Witness Evidence

Witness Evidence in Forensic Fire Investigations

Importance of Witness Evidence

  • A critical component of any forensic fire investigation is the collection and analysis of witness evidence.
  • Witnesses can provide crucial information about the circumstances, timing, and possible causes of a fire event.
  • Remember, anyone could be a witness and could provide critical information, including bystanders, the property owner, fire and emergency service personnel, and even identified suspects.

Types of Witness Evidence

  • Witness evidence can come in varying types, such as verbal testimony, physical demonstrations, or in the form of written statements.
  • Evidence could include a description of unusual sounds, sights or smells before, during or after the fire, or observations about people, vehicles or activities near the fire scene.
  • It’s vital to remember that the reliability of evidence can vary greatly between different witnesses.

Questioning Techniques and Witness Interviews

  • When obtaining witness evidence, an investigator must be thorough, patient, empathetic, and non-confrontational. A good questioning technique can make a witness feel at ease, helping them provide accurate information.
  • The investigator must frame questions in a non-leading manner to obtain unbiased evidence. For instance, instead of asking ‘Could you see the flames?’, it may be better to ask, ‘Can you describe what you saw?’
  • Witness interviews should be conducted as soon as possible after the incident when memories are the most accurate.

Recording and Preservation of Witness Evidence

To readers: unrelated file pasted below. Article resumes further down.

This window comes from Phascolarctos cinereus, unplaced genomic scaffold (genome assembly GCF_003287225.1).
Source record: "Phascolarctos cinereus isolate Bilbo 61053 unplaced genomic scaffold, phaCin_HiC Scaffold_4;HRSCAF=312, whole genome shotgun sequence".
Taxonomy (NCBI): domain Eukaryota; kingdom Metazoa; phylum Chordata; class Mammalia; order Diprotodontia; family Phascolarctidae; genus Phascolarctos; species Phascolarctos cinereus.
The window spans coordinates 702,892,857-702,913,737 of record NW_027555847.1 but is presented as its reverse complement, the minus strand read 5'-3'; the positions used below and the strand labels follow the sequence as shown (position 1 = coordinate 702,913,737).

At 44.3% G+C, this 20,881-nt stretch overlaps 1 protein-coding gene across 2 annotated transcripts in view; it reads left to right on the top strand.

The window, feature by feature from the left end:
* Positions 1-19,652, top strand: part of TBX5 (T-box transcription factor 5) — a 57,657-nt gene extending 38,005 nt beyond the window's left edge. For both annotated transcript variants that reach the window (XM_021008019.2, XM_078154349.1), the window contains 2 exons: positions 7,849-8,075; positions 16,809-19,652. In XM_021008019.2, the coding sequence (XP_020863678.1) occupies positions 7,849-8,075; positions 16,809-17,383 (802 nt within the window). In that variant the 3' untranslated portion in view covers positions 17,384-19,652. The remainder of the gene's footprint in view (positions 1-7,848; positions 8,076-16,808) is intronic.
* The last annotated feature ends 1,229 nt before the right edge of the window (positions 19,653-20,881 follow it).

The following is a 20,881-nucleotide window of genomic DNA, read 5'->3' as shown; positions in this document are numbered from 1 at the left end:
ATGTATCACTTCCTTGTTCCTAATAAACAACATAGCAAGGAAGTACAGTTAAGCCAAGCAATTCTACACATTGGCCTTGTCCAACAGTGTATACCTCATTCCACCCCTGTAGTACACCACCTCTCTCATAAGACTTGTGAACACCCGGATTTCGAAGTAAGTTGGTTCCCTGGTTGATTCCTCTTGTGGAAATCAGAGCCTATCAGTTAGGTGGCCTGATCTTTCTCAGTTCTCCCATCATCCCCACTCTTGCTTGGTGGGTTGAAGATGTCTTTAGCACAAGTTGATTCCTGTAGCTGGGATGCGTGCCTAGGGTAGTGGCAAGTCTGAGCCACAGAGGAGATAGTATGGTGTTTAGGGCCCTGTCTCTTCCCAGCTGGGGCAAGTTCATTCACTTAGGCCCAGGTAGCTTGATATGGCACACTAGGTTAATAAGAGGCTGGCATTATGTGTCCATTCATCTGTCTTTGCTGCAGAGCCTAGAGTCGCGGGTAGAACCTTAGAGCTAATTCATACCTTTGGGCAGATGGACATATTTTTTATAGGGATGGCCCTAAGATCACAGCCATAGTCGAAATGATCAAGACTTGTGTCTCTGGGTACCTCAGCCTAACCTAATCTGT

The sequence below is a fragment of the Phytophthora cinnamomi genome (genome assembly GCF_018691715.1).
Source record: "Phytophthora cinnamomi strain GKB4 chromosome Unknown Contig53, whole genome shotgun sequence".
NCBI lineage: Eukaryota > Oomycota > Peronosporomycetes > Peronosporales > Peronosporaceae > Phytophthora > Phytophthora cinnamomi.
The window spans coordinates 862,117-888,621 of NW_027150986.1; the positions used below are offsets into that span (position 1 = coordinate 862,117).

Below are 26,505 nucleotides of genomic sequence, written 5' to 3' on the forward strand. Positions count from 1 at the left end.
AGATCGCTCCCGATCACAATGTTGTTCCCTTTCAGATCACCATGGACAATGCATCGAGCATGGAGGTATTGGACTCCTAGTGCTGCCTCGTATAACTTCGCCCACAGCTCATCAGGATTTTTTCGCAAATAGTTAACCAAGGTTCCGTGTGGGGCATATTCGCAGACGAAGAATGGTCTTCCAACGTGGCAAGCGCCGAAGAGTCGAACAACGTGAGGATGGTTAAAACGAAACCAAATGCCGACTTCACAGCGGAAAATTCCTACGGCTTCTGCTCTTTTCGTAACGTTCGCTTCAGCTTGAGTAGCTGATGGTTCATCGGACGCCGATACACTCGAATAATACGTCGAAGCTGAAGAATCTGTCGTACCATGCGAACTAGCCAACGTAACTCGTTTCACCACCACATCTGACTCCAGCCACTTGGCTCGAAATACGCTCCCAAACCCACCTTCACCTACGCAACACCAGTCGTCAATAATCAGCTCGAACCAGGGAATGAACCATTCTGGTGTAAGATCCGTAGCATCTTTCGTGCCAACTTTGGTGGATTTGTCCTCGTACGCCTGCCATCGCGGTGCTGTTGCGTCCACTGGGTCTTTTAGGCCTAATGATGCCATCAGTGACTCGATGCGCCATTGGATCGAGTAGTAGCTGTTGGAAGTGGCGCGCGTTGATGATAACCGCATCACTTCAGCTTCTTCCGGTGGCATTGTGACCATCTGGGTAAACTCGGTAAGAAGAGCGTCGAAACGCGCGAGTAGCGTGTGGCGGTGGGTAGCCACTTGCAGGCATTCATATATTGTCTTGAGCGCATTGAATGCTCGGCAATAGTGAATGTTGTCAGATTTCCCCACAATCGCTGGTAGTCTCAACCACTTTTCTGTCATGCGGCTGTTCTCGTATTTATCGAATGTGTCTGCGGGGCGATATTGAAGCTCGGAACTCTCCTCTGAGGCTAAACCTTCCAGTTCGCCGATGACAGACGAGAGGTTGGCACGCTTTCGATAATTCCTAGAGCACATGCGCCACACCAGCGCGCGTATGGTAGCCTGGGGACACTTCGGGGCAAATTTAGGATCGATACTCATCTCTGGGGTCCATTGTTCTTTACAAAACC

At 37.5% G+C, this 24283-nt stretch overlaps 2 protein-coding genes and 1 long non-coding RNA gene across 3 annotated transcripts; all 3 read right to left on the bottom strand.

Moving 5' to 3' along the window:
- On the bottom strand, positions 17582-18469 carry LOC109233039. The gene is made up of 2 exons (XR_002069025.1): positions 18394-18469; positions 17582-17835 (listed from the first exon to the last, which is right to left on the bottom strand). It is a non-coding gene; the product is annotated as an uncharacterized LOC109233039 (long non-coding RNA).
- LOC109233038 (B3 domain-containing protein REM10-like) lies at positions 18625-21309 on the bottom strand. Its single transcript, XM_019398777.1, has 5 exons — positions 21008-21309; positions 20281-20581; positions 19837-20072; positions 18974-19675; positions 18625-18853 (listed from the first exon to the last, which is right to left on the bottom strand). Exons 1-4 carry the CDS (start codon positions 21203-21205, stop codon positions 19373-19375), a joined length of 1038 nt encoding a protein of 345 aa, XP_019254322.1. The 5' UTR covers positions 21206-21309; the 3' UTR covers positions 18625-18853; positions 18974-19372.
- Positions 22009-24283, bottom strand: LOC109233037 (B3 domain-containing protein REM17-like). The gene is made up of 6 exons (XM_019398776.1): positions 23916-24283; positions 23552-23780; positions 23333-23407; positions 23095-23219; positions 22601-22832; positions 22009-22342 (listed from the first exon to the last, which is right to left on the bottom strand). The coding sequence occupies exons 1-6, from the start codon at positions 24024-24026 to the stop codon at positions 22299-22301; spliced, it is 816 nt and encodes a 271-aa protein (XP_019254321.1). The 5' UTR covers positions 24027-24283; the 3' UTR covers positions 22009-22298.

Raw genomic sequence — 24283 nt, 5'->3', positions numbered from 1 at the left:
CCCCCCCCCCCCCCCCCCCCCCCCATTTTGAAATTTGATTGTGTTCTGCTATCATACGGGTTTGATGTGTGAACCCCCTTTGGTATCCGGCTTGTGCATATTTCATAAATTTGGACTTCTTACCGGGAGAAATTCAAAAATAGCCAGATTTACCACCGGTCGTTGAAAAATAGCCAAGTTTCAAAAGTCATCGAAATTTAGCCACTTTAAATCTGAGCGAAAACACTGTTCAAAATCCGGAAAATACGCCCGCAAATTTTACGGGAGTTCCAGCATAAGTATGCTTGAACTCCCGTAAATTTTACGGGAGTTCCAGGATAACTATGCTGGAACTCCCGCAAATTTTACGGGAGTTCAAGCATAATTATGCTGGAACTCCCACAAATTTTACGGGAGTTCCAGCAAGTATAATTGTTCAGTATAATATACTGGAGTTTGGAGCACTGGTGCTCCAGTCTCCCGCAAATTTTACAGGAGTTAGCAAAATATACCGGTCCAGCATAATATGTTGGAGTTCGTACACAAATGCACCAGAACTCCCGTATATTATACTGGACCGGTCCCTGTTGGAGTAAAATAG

• It’s vitally important to record witness evidence accurately and meticulously. This can be in the form of recorded interviews, signed written statements, or detailed investigator notes.
  • The evidence must be preserved following the correct legal protocols to ensure its admissibility in court.

Challenges with Witness Evidence

  • Unlike physical evidence, witness evidence can be inconsistent due to memory lapses, differing perceptions, or personal biases.
  • Some witnesses might provide false or misleading information intentionally. The ability to assess the credibility of a witness is an essential skill for investigators.
  • The principle of corroboration, which involves using other evidence sources to confirm the details provided by a witness, is often used to overcome these issues.

Impact of Witness Evidence on an Investigation

  • Combined with physical and scientific evidence, witness evidence can lead an investigator towards understanding the scene dynamics, establishing a fire timeline, and identifying the potential cause of the fire.
  • Strong witness testimony can greatly impact legal proceedings, enhancing the quality and strength of a prosecution or defence case.